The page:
It’s easy to laugh. Sarker is clearly an extreme case, whose views would be condemned by most sensible people. Yet the logic behind them – and the distinct lack of taboo around such statements – is pervasive, and arguably owes a lot to the way we teach and conceptualise history.
Most obviously, our failure to teach the violence and horror associated with communism has enabled remarks like these to become increasingly commonplace. The mass murder inflicted by communist regimes represents, by most estimates, the biggest man-made disaster of the 20th century – yet the Holocaust remains the only historical event whose study is compulsory on the National Curriculum.
As James Bartholomew has highlighted for some time, there is no “Museum of Communist Terror” in the UK. You are far more likely to find exhibits showcasing Maoist or Soviet art and other forms of communist paraphernalia than anything documenting the loss of life associated with those regimes.
To be fair, those who do study the history of communism will normally learn about show trials, gulags and purges – though this is often accompanied by a tendency to over-hype the “positives”, such as the position of women in Soviet Russia. 20 million dead seems like quite a high price to pay for free childcare.
Crucially, there is often an element of debate to these conversations which would be unimaginable elsewhere. I had a quick glance at BBC Bitesize, a popular online revision tool for students. In the section surrounding communist history for GCSE students, one suggested question for discussion was: “Stalin – monster or necessary evil?”. It would be quite unthinkable to see the same question being asked of Hitler.
On the far less extreme end, other areas of modern politics, including the Thatcher years, are often taught with extreme bias. Roosevelt’s New Deal, another common GCSE and A-Level topic, is largely examined through a statist lens – with the Great Depression portrayed as stemming from insufficient government intervention, and Herbert Hoover, the president who preceded Roosevelt, cast as a staunch defender of free markets, whose inaction and spending cuts worsened the crisis.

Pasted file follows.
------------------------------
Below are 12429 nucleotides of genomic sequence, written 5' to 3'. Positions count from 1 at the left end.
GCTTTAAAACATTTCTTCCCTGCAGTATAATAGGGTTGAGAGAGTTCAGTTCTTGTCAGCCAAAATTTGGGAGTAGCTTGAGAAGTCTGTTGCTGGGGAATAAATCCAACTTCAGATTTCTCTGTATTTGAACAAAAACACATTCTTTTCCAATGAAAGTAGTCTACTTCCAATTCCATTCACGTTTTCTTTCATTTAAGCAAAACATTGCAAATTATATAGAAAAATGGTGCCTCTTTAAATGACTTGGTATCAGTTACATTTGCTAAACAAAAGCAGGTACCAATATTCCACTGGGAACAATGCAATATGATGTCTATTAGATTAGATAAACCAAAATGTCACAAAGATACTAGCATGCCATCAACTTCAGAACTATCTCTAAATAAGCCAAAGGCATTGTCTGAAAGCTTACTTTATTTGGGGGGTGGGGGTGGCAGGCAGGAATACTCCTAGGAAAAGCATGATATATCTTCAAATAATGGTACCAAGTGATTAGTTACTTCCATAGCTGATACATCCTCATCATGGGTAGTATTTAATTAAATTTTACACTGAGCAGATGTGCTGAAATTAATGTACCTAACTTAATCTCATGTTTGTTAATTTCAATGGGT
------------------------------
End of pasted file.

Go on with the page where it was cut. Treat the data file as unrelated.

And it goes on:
Yet the reality is quite different. Hoover’s much-feted “rugged individualism” certainly wasn’t replicated at a macro level. Indeed, Hoover made aggressive use of government power to combat the crisis, advocating and implementing policies comparable to those of Roosevelt. In fact, much of the New Deal was merely a continuation of policies initiated under Hoover. Taxes increased during the Hoover years, while spending as a percentage of GDP rose from 3.4% in 1930 to 8% in 1933 – hardly a “laissez-faire” track record.
The merits of the New Deal itself have been hotly-contested since the 1930s, and students are rightly encouraged to assess the pros and cons of Roosevelt’s tenure. Yet here, a soft interventionist bias often emerges, with Roosevelt unequivocally praised for creating jobs in the early stages of his tenure. The fact that unemployment rose to new heights towards the end of the 1930s is often ignored, or viewed in Keynesian terms as simply an outcome of reduced government spending. Scant attention is given to the opportunity costs of Rooseveltian job creation. Here, students might at least consider the words of New Deal critic Henry Hazlitt, invoking Bastiat in Economics in One Lesson: “Every dollar of government spending must be raised through a dollar of taxation. For every public job created by [a] bridge project a private job has been destroyed somewhere else.”
These may seem like minor quibbles in the grand scheme of things, and it’s perhaps a stretch to expect GCSE students to grapple with economic theory. But there is, I believe, a problem when matters of ongoing debate are presented as established facts. Nudging students towards a view that the New Deal effectively “saved America” – even though its success is very much a “live” issue in economic history – is likely to instil a Keynesian preference, long before they’ve studied economics.
More fundamentally, “groupthink” of any kind should be avoided. Ignorance of history is dangerous in itself. Yet homogeneity of thought, if entrenched, can also become the enemy of intellectual freedom.
A version of this article first appeared on the 1828 Opinion blog.